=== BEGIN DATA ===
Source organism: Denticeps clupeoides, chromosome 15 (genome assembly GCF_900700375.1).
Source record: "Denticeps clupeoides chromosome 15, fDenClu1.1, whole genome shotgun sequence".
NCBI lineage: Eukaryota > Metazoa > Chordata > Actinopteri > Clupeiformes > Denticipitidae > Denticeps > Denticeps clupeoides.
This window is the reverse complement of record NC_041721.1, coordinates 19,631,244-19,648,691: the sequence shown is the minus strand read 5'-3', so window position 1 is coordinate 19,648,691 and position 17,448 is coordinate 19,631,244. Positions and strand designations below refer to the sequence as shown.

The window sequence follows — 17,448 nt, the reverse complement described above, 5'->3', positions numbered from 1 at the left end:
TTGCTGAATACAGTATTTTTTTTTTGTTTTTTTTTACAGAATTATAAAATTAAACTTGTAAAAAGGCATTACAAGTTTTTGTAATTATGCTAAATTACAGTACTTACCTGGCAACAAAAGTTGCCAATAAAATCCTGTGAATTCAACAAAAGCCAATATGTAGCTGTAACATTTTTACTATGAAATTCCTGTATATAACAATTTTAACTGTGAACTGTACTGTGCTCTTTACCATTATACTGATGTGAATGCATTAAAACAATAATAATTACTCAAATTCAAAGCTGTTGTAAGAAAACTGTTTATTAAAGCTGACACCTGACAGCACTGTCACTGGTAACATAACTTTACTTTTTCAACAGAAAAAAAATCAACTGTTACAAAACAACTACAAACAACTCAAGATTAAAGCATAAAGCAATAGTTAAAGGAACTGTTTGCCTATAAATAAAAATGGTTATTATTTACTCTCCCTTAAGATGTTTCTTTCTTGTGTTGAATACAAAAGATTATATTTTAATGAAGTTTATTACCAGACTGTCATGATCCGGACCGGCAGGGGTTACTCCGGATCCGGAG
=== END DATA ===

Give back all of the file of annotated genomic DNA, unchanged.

Source organism: Denticeps clupeoides, chromosome 15 (genome assembly GCF_900700375.1).
Source record: "Denticeps clupeoides chromosome 15, fDenClu1.1, whole genome shotgun sequence".
NCBI lineage: Eukaryota > Metazoa > Chordata > Actinopteri > Clupeiformes > Denticipitidae > Denticeps > Denticeps clupeoides.
This window is the reverse complement of record NC_041721.1, coordinates 19,631,244-19,648,691: the sequence shown is the minus strand read 5'-3', so window position 1 is coordinate 19,648,691 and position 17,448 is coordinate 19,631,244. Positions and strand designations below refer to the sequence as shown.

The window sequence follows — 17,448 nt, the reverse complement described above, 5'->3', positions numbered from 1 at the left end:
TTGCTGAATACAGTATTTTTTTTTTGTTTTTTTTTACAGAATTATAAAATTAAACTTGTAAAAAGGCATTACAAGTTTTTGTAATTATGCTAAATTACAGTACTTACCTGGCAACAAAAGTTGCCAATAAAATCCTGTGAATTCAACAAAAGCCAATATGTAGCTGTAACATTTTTACTATGAAATTCCTGTATATAACAATTTTAACTGTGAACTGTACTGTGCTCTTTACCATTATACTGATGTGAATGCATTAAAACAATAATAATTACTCAAATTCAAAGCTGTTGTAAGAAAACTGTTTATTAAAGCTGACACCTGACAGCACTGTCACTGGTAACATAACTTTACTTTTTCAACAGAAAAAAAATCAACTGTTACAAAACAACTACAAACAACTCAAGATTAAAGCATAAAGCAATAGTTAAAGGAACTGTTTGCCTATAAATAAAAATGGTTATTATTTACTCTCCCTTAAGATGTTTCTTTCTTGTGTTGAATACAAAAGATTATATTTTAATGAAGTTTATTACCAGACTGTCATGATCCGGACCGGCAGGGGTTACTCCGGATCCGGAG